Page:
Variable-speed drives and central control systems help compressors achieve efficiency and reliability

Design a better system: Variable speed, controllers and piping configuration can improve air system efficiency.

By Hank van Ormer, Air Power USA

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In the industrial compressor market, most variable-speed drives (VSDs) are found on rotary-screw and rotary-vane compressors; however, VSDs can do well on reciprocating units and VSD centrifugal compressors running on magnetic bearings, which can be an excellent trim compressor under the proper conditions.

As is the case with every important decision, pay attention to detail when selecting a VSD.

– Hank van Ormer, Air Power USA

These units have been available on the aftermarket for decades. Like so many other products, when VSDs were introduced as factory packages on rotary compressors, most manufacturers saw them as an instant fix for numerous air system inefficiencies. Many plants bought this configuration, even if no real need existed and even if there were other options offering more efficiency for less capital cost. Some thought that if one was good, two were better. VSD units purchased as trim units installed with a central control system couldn’t always maintain proper alignment.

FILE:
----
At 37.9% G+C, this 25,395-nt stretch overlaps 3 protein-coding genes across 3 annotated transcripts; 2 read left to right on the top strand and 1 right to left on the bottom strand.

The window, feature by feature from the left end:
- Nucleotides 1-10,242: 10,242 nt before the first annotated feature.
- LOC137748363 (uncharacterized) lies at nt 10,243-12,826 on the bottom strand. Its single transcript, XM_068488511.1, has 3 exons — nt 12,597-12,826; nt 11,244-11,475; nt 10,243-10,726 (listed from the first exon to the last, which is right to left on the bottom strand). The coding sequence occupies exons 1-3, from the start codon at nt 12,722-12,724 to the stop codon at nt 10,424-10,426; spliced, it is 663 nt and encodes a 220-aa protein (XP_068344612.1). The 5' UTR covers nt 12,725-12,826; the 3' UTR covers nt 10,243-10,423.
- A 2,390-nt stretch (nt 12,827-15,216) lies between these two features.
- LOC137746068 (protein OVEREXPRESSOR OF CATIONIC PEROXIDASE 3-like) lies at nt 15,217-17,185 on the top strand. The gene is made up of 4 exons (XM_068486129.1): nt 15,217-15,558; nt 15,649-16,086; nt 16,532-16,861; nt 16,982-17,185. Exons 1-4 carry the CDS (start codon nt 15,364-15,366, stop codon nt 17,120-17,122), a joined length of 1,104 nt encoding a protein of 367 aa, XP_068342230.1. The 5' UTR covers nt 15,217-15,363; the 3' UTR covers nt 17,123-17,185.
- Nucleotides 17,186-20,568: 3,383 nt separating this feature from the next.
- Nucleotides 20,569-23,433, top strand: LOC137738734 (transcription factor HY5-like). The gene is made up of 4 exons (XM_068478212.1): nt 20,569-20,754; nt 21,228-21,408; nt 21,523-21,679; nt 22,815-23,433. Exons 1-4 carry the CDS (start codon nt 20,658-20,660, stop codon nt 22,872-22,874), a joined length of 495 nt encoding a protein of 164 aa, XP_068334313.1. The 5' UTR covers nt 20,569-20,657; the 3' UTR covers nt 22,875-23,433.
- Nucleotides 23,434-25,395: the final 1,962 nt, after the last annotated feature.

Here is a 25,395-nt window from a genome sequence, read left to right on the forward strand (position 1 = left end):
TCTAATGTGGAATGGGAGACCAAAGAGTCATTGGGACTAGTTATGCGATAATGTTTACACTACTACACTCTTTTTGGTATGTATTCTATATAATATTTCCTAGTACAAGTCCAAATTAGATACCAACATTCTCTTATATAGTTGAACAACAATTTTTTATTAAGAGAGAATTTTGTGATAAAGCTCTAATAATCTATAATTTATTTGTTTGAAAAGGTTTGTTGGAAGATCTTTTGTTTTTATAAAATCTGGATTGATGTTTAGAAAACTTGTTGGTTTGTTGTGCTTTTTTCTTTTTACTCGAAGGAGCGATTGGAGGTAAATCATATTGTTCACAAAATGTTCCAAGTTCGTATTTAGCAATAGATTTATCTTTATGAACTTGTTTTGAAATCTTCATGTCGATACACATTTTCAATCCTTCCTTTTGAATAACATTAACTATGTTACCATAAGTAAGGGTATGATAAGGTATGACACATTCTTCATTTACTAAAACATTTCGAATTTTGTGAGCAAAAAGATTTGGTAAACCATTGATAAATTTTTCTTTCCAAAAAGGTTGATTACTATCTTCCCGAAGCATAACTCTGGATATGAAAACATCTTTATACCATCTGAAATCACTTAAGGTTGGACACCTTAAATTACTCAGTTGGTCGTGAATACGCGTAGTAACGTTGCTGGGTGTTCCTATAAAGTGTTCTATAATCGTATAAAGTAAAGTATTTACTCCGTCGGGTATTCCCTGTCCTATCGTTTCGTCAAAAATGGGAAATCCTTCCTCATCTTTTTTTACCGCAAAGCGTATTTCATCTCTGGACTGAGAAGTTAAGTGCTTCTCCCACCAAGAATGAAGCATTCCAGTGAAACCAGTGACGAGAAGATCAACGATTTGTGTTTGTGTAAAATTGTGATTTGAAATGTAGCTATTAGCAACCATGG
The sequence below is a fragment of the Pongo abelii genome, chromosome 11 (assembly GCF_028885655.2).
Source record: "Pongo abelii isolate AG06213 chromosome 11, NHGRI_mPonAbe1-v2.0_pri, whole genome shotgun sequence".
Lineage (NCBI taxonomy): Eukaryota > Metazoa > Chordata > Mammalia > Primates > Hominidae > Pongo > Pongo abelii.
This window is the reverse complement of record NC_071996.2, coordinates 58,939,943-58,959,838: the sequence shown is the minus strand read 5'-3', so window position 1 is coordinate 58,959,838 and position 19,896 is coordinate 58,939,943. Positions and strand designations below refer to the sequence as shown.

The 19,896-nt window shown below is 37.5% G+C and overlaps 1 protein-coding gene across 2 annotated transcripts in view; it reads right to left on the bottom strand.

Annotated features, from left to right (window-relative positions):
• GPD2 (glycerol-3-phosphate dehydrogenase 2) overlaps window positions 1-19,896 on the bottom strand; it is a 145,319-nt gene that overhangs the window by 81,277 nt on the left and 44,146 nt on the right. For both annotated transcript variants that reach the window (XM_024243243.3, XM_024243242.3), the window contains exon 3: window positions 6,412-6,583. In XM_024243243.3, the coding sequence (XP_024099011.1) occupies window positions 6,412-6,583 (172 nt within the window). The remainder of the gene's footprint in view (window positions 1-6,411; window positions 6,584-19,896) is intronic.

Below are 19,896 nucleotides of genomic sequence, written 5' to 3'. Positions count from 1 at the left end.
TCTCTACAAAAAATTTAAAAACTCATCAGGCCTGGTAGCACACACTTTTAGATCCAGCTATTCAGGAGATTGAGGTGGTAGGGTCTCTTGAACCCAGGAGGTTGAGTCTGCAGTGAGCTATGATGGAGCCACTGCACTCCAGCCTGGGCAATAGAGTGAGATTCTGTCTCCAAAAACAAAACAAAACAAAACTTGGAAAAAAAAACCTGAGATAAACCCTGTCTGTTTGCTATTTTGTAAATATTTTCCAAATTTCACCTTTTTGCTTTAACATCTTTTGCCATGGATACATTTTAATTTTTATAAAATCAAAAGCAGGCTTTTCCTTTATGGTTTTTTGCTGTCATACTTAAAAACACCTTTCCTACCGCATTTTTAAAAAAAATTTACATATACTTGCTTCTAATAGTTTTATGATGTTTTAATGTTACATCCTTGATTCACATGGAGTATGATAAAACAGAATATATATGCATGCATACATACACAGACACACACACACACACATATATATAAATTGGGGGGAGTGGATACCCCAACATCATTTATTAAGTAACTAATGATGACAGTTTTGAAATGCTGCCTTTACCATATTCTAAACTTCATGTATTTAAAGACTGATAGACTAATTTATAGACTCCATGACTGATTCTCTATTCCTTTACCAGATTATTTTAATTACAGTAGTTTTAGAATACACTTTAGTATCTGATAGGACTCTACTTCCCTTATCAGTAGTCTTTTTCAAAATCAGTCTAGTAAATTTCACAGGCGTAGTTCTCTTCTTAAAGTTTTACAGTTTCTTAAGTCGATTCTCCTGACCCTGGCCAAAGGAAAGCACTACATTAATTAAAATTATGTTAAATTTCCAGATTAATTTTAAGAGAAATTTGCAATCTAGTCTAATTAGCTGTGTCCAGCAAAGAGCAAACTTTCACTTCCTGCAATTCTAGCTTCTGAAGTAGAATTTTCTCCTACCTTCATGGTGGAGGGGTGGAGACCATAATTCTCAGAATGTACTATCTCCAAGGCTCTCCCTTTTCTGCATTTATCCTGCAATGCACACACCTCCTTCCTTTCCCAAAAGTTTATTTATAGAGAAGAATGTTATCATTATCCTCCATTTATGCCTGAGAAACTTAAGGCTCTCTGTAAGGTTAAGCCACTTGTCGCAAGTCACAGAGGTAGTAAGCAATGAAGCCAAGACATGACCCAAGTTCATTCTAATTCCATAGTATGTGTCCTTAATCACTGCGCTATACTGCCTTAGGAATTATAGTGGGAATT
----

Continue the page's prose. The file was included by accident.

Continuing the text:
The VSD is the most power-efficient unloading control for lubricant-cooled rotary screw compressors operating from 75% to 80% load down to the lowest at which it can operate. The most power-effective approach from 75% to 100% load is the variable-displacement concept, which usually unloads the compressor in four steps of 12.5%, down to 50% and then defaults to base control below that.

With two-stage, oil-free, rotary screw compressors, the VSD often isn’t significantly more efficient than the standard constant-speed two-step control. However, it’s easy to install and avoids short cycling.

As is the case with every important decision, pay attention to detail when selecting a VSD. Know the demand profile. Know how each VSD unit on your compressors will match up with your profile. A VSD of any design will use from additional power draw compared to operating at constant speed.